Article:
Rising income leads to higher expenditures on health . Hall and Jones (2004) show that the rising share of health care in GDP may reflect the natural course of economic growth: as individuals get richer, one of the most valuable and productive opportunities for spending is to purchase better health and longer lives.
Increased spending on health could stimulate job growth in certain sectors . Pauly (2003) argues that rising health care spending naturally results in rapid growth in the health care and related sectors, and in employment and incomes for workers in those sectors. Anecdotal evidence supports this hypothesis.
There are no large scale studies that directly examine the detrimental effect of health care cost growth on aggregate economic outcomes such as per capita income, inflation, and unemployment rate. However, there is evidence of a negative effect on employment, which we discuss in a subsequent sub-section. Anecdotal evidence from several newspaper
This section presents findings from a systematic review of peer-reviewed academic papers, anecdotal evidence published in the popular press, and findings from secondary data published by government agencies and other research institutions. The literature review was carried out in the following three steps – developing key words or search terms,
The Effect of Health Care Cost Growth on the U.S. Economy. 2. Conceptual Overview of Potential Mechnisms Through Which Health Care Inflation Could Affect the Us Economy
Not surprisingly, the dramatic increases in health care spending and the share of GDP devoted to health care have raised concerns about the negative impact of health care cost inflation on the U.S. economy. In an era of global economic markets, these concerns are reinforced by the status of the U.S. as a spending outlier among competing nations.
The rate of growth in health care spending in the U.S. has outpaced the growth rate in the gross domestic product (GDP), inflation, and population for many years. Between 1940 and 1990, the annual rate of growth in real health spending per capita ranged from 3.6% in the 1960s to 6.5% in the 1990s. Correspondingly, the share of GDP accounted fo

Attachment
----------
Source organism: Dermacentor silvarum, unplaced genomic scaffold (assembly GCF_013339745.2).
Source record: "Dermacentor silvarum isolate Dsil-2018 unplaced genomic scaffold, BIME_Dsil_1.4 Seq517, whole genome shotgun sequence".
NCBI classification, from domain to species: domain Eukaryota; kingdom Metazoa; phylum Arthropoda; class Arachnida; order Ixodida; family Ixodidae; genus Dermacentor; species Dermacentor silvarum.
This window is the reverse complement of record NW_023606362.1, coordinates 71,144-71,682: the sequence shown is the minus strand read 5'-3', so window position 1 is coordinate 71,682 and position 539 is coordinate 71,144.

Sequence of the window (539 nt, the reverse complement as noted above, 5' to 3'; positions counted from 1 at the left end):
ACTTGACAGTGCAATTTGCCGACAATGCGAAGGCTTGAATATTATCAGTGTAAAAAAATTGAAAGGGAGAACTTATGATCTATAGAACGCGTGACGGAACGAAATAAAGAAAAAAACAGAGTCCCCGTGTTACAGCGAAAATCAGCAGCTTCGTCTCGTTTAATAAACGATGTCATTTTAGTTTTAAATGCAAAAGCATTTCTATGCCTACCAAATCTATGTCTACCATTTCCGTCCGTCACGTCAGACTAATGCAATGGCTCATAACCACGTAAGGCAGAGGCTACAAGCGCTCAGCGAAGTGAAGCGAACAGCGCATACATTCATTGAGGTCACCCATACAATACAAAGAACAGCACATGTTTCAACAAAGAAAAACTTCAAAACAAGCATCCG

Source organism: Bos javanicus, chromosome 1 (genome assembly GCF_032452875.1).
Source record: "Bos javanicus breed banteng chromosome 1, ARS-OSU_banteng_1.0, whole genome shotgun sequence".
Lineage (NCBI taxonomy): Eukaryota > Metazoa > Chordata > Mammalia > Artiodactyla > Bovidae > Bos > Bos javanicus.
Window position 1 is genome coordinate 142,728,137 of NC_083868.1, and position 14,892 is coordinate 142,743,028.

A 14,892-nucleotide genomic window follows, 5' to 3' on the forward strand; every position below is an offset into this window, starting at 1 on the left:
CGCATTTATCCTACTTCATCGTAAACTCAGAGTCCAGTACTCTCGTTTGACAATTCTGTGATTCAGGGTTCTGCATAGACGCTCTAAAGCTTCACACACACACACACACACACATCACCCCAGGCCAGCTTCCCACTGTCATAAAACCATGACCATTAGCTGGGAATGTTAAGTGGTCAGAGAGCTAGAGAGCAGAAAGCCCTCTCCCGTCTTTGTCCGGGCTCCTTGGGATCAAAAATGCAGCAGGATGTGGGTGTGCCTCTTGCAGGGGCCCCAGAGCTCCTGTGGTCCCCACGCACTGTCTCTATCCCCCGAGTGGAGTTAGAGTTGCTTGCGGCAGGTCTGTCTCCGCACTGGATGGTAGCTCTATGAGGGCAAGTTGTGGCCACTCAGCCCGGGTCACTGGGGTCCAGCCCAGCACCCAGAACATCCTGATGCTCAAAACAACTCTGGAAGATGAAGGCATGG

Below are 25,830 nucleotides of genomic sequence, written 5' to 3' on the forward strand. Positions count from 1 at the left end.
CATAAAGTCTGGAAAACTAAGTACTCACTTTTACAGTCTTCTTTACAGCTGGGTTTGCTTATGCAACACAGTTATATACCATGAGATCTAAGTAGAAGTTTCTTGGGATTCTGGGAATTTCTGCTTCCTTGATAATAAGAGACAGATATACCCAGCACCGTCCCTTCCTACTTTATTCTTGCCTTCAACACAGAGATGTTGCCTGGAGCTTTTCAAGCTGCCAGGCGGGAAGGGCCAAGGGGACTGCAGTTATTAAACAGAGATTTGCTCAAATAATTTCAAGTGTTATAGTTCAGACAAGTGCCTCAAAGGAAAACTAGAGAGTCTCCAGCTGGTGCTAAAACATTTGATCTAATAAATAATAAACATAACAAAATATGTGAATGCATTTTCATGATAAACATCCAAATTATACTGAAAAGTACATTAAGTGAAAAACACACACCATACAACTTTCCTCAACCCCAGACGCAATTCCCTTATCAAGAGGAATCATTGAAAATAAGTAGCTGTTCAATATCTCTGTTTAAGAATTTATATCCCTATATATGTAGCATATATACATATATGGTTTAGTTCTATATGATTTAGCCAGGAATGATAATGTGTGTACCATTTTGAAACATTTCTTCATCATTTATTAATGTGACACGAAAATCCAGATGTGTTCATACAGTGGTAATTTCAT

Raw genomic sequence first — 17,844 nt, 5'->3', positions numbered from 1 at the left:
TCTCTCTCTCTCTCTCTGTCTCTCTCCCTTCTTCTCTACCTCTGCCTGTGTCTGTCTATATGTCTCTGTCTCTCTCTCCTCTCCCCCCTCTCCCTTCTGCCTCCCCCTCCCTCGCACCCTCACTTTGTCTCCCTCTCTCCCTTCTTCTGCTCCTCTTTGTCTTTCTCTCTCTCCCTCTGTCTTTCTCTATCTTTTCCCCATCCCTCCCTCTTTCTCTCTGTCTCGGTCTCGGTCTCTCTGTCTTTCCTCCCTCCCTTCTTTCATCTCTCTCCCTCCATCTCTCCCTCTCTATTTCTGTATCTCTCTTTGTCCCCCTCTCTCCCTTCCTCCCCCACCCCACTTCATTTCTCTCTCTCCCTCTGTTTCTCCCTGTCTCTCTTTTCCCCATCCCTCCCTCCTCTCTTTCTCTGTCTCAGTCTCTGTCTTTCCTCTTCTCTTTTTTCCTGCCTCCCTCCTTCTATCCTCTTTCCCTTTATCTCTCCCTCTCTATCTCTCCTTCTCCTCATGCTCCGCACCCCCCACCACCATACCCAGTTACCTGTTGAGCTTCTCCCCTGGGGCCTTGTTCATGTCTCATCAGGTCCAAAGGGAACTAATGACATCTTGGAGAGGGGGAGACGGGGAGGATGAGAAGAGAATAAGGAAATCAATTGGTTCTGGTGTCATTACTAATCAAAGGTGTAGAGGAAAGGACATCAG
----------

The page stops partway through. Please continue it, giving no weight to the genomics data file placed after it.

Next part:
Final Report Prepared by: Neeraj Sood, Arkadipta Ghosh, and Jose J. Escarse September, 2007 Prepared for: Office of the Assistant Secretary for Planning and Evaluation (ASPE) U.S. Department of Health and Human Services (HHS)
Characteristic Alabama Florida Michigan New Jersey APPENDIX TABLE 1 LOGISTIC REGRESSION OF THE PROBABILITY OF MAINTAINING MEDICAID COVERAGE WHEN ADULTS LEAVE AFDC (Adults in HMOs Excluded) Estimated Odds Ratio a
Czajka, John L. “Analysis of Children’s Health Insurance Patterns: Findings from the SIPP.” Washington, DC: Mathematica Policy Research, Inc., 1999. Dubay, Lisa, and Genevieve Kenney. “Effects of Medicaid Expansions on Insurance Coverage of Children.” Future of Children , vol. 6, no. 1, 1996, pp. 152-61. Ellwood, David T., and E. Ka
Study findings add to the body of evidence--that declines in the welfare caseload which began in 1995 are likely to have a noticeable effect on state Medicaid programs in the future, in terms of overall enrollment, caseload mix, and per capita expenditure levels. The findings also point to problems of continuity in Medicaid enrollment, which may b
Welfare Leavers and Medicaid Dynamics: Five States in 1995. How Much Turnover and Churning Occurs in Medicaid Caseloads?
A final study objective was to look at the extent to which turnover and churning in each state’s Medicaid caseload might be contributing to enrollment declines. As background for understanding these additional measures, it is useful to review the different ways Medicaid enrollment is counted. Most analyses of trends in Medicaid enrollment rely o
Welfare Leavers and Medicaid Dynamics: Five States in 1995. Were the Welfare Leavers Staying on Medicaid Different From Those Who Left?
Policymakers and Medicaid officials are understandably interested in whether welfare leavers who also leave Medicaid are different from those who remain enrolled in Medicaid. In particular, they want to know whether welfare leavers who continue on Medicaid are likely to be more costly than those who leave Medicaid would have been. Differences in e
A key part of our analysis was to see what happened to the Medicaid status of individuals leaving AFDC. We focused on those who left from February through July 1995, so that we could follow the Medicaid status for six months after AFDC exit. Six months seemed to us a sufficient time to assess whether Medicaid coverage continued. We counted persons
Consistent with the national pattern, all five study states experienced a decline in Medicaid enrollment for children and adults during 1995, although the extent of the decline varied (Table 3). New Jersey’s Medicaid enrollment in December was only 0.8 percent below its January level, compared to a 4.2 difference in Florida by year end. The othe
Welfare Leavers and Medicaid Dynamics: Five States in 1995. Eligibility Policies of Study States in 1995
By 1995, interstate differences in Medicaid eligibility policy had been considerably reduced as a result of the federally mandated poverty-related expansions for children. That same year, all states were required to extend Medicaid coverage to children under age six and pregnant women with family income below 133 percent of the federal poverty lev
Concerns about Medicaid enrollment patterns are not new. Although Medicaid enrollment of children and their parents increased by just over 60 percent during the period from 1987 to 1995,